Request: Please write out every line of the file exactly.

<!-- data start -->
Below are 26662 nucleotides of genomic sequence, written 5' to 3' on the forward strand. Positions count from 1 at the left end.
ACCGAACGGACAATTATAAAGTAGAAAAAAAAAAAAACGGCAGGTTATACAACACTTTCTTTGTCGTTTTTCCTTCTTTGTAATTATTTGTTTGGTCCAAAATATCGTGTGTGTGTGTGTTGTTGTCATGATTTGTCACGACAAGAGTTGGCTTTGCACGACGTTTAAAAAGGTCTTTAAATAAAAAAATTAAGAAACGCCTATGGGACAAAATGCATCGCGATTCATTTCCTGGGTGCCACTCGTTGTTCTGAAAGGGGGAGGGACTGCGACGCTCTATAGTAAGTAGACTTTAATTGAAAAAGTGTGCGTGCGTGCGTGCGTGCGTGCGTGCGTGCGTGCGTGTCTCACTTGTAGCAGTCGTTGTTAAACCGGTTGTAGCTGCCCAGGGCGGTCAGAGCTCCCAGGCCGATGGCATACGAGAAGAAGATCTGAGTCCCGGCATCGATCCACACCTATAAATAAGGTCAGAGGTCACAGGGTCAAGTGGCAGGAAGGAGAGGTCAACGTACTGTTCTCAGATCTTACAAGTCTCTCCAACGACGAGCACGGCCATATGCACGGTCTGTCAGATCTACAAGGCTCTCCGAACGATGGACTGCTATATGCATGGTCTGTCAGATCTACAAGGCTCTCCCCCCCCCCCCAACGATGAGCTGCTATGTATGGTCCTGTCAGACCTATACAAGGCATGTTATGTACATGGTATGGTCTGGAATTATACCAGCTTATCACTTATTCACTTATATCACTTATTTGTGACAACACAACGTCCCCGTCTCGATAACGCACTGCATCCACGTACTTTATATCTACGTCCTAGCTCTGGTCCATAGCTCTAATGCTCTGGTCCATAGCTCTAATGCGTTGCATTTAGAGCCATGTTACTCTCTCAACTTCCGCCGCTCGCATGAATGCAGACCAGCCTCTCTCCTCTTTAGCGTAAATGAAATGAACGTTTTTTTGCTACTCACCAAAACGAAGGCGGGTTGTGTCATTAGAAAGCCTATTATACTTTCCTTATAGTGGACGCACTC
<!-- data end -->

Below are 26662 nucleotides of genomic sequence, written 5' to 3' on the forward strand. Positions count from 1 at the left end.
ACCGAACGGACAATTATAAAGTAGAAAAAAAAAAAAACGGCAGGTTATACAACACTTTCTTTGTCGTTTTTCCTTCTTTGTAATTATTTGTTTGGTCCAAAATATCGTGTGTGTGTGTGTTGTTGTCATGATTTGTCACGACAAGAGTTGGCTTTGCACGACGTTTAAAAAGGTCTTTAAATAAAAAAATTAAGAAACGCCTATGGGACAAAATGCATCGCGATTCATTTCCTGGGTGCCACTCGTTGTTCTGAAAGGGGGAGGGACTGCGACGCTCTATAGTAAGTAGACTTTAATTGAAAAAGTGTGCGTGCGTGCGTGCGTGCGTGCGTGCGTGCGTGCGTGTCTCACTTGTAGCAGTCGTTGTTAAACCGGTTGTAGCTGCCCAGGGCGGTCAGAGCTCCCAGGCCGATGGCATACGAGAAGAAGATCTGAGTCCCGGCATCGATCCACACCTATAAATAAGGTCAGAGGTCACAGGGTCAAGTGGCAGGAAGGAGAGGTCAACGTACTGTTCTCAGATCTTACAAGTCTCTCCAACGACGAGCACGGCCATATGCACGGTCTGTCAGATCTACAAGGCTCTCCGAACGATGGACTGCTATATGCATGGTCTGTCAGATCTACAAGGCTCTCCCCCCCCCCCCAACGATGAGCTGCTATGTATGGTCCTGTCAGACCTATACAAGGCATGTTATGTACATGGTATGGTCTGGAATTATACCAGCTTATCACTTATTCACTTATATCACTTATTTGTGACAACACAACGTCCCCGTCTCGATAACGCACTGCATCCACGTACTTTATATCTACGTCCTAGCTCTGGTCCATAGCTCTAATGCTCTGGTCCATAGCTCTAATGCGTTGCATTTAGAGCCATGTTACTCTCTCAACTTCCGCCGCTCGCATGAATGCAGACCAGCCTCTCTCCTCTTTAGCGTAAATGAAATGAACGTTTTTTTGCTACTCACCAAAACGAAGGCGGGTTGTGTCATTAGAAAGCCTATTATACTTTCCTTATAGTGGACGCACTC